You always hear about the price of caviar, or the taste of it, but you rarely ever hear about how caviar is served. If you just got your hands on a tin of caviar and you’re wondering how to make the most of it, then you’re in the right place.
Today, I’m going to answer the age-old question, how to eat caviar?
The proper way to eat caviar is with a caviar spoon, typically made out of bone or mother of pearl. If you don’t have a caviar spoon at your disposal, a small metal spoon can work, but it won’t be ideal.
There are many reasons why caviar is served in such a specific way, including maintaining the flavor profile of the beads and simple tradition.
I’ll be taking a look at why you may wish to follow the customs and traditions when eating your caviar over the course of this guide.
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How To Eat Caviar
You may have heard that you’re expected to eat caviar with a silver spoon, but nothing can be further from the truth.
While silver spoons are typically associated with fine dining, they are decidedly not associated with caviar because of how chemically reactive silver is.
You may be wondering why caviar is sold and shipped in metal tins if it can dramatically alter the flavor, but the tins have an inert internal lining. This lining ensures that the flavor of the caviar won’t be impacted by the tin itself.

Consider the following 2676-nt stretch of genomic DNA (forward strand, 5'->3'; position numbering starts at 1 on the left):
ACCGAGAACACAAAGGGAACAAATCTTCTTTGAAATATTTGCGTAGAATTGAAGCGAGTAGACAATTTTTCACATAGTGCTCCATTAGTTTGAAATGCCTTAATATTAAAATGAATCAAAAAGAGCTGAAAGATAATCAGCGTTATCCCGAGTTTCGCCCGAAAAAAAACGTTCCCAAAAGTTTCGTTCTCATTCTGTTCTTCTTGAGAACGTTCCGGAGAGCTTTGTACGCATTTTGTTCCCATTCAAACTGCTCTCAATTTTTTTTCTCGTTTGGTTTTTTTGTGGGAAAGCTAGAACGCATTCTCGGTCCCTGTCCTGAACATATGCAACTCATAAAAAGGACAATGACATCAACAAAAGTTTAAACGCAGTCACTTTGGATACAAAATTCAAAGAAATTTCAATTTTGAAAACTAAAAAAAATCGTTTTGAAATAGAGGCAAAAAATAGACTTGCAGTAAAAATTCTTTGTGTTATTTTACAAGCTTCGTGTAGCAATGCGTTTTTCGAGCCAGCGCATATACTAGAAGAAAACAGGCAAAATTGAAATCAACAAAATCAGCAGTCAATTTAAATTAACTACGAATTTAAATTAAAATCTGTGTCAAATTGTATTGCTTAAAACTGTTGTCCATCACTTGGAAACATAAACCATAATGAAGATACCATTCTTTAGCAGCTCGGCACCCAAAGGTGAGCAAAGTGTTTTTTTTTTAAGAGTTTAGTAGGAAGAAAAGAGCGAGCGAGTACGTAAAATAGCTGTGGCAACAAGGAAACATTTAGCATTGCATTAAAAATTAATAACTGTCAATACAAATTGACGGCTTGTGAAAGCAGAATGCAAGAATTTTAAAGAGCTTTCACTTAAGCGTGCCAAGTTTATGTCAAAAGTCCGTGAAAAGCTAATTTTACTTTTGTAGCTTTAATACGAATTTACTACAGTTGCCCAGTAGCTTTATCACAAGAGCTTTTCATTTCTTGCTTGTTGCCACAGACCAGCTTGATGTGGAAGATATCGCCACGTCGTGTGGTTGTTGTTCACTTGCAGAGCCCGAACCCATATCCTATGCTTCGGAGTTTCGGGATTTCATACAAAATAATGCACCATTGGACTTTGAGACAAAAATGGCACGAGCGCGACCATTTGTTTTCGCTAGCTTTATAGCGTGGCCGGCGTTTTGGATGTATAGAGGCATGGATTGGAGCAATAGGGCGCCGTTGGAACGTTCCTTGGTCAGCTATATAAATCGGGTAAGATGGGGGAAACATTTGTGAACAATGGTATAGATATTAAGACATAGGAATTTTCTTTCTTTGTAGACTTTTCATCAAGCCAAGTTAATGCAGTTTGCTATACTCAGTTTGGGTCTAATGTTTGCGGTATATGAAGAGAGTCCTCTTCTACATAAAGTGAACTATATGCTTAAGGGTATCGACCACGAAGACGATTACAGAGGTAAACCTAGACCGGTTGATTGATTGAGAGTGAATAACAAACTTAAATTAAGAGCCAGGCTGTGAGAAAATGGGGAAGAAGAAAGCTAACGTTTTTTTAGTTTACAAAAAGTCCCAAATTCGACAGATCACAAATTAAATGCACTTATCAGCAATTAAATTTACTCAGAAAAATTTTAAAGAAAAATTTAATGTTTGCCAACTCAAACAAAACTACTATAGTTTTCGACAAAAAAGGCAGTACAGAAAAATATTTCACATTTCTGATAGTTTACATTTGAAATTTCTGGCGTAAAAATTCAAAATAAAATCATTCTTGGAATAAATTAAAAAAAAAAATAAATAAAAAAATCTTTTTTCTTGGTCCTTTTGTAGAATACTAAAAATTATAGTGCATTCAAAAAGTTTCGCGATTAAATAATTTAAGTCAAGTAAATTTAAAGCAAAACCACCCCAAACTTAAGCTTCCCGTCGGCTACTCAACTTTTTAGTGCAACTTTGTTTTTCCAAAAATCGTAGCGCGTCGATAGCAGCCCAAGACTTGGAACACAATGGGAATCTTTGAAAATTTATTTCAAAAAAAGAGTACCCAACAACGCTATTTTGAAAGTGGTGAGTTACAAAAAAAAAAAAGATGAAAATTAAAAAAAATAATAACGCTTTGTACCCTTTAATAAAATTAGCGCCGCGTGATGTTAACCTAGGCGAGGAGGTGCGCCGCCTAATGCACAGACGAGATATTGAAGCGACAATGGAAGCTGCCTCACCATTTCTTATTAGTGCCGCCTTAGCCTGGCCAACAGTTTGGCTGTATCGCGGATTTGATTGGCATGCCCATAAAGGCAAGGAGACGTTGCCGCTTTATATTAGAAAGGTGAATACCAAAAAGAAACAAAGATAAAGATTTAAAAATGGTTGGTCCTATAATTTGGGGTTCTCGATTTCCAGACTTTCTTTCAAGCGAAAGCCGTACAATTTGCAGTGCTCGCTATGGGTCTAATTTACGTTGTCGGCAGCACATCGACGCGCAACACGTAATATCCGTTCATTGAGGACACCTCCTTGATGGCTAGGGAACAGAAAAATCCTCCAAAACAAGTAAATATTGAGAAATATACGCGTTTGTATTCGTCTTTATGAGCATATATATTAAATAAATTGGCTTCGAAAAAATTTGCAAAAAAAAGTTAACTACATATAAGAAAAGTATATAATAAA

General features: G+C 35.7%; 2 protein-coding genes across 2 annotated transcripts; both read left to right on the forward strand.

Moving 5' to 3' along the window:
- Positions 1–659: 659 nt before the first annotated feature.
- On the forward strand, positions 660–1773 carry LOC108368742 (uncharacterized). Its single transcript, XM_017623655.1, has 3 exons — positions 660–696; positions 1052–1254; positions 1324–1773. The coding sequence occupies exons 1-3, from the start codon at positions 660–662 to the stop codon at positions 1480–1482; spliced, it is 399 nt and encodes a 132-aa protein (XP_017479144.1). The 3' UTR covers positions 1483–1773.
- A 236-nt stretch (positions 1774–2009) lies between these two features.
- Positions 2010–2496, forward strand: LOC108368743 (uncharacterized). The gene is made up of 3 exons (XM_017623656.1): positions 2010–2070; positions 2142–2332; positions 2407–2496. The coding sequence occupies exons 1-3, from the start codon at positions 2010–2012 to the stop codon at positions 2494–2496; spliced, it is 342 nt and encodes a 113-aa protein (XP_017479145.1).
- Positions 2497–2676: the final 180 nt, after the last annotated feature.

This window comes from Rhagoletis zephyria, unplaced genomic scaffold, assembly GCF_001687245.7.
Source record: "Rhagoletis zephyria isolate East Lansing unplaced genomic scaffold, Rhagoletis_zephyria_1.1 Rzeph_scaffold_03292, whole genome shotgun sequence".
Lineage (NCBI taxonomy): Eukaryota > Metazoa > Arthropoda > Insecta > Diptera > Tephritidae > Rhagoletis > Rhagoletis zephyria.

Caviar has a very delicate flavor that can be altered by even the most subtle chemical interactions, like those between the caviar and the spoon that it’s being served on. This means that caviar spoons are typically made of inert materials that will not react with the caviar and affect its flavor.
Whether or not you notice the effect of the spoon on your caviar depends on how much experience you have eating caviar, and if you’re going for a cheaper batch, you may get by with using a metal spoon.
However, if you’re eating something expensive and rare like beluga caviar, it’s a cardinal sin to eat it with anything but a caviar spoon. Along with the materials used in their construction, caviar spoons tend to be relatively small, as they’re designed with a mouthful of caviar in mind.
While the size of the spoon’s surface is relatively uniform across caviar spoons, the length can vary considerably depending on the set that the spoon is from. The shortest caviar spoons tend to be a couple of inches long while the longest can get up to five inches in length.
Caviar Spoon Materials
There are a few different materials that are used to produce caviar spoons, and all of them are inert, meaning that they won’t alter the flavor of your caviar. Here are the most common materials:
- Mother of pearl
- Animal horns
Mother of Pearl
Mother of pearl is one of the most common materials that is used to create caviar spoons, and it’s certainly one of the most stunning with its opalescent appearance. If you want your caviar tasting experience to be as refined as possible, then the only potential rival to this material is gold.
Mother of pearl is also known as nacre, and it’s the material that pearls are made out of, as well as the inner lining of the nautilus shell. This material is typically commercially sourced from pearly oysters, pearl mussels, and abalones, though the latter is one of the rarer sources of the material.
Yet another non-reactive material used for caviar spoons is animal horn, which is mainly composed of keratin and similar proteins, almost like our fingernails. Animal horn caviar spoons tend to be relatively expensive, though some users may shy away from using the material due to its source.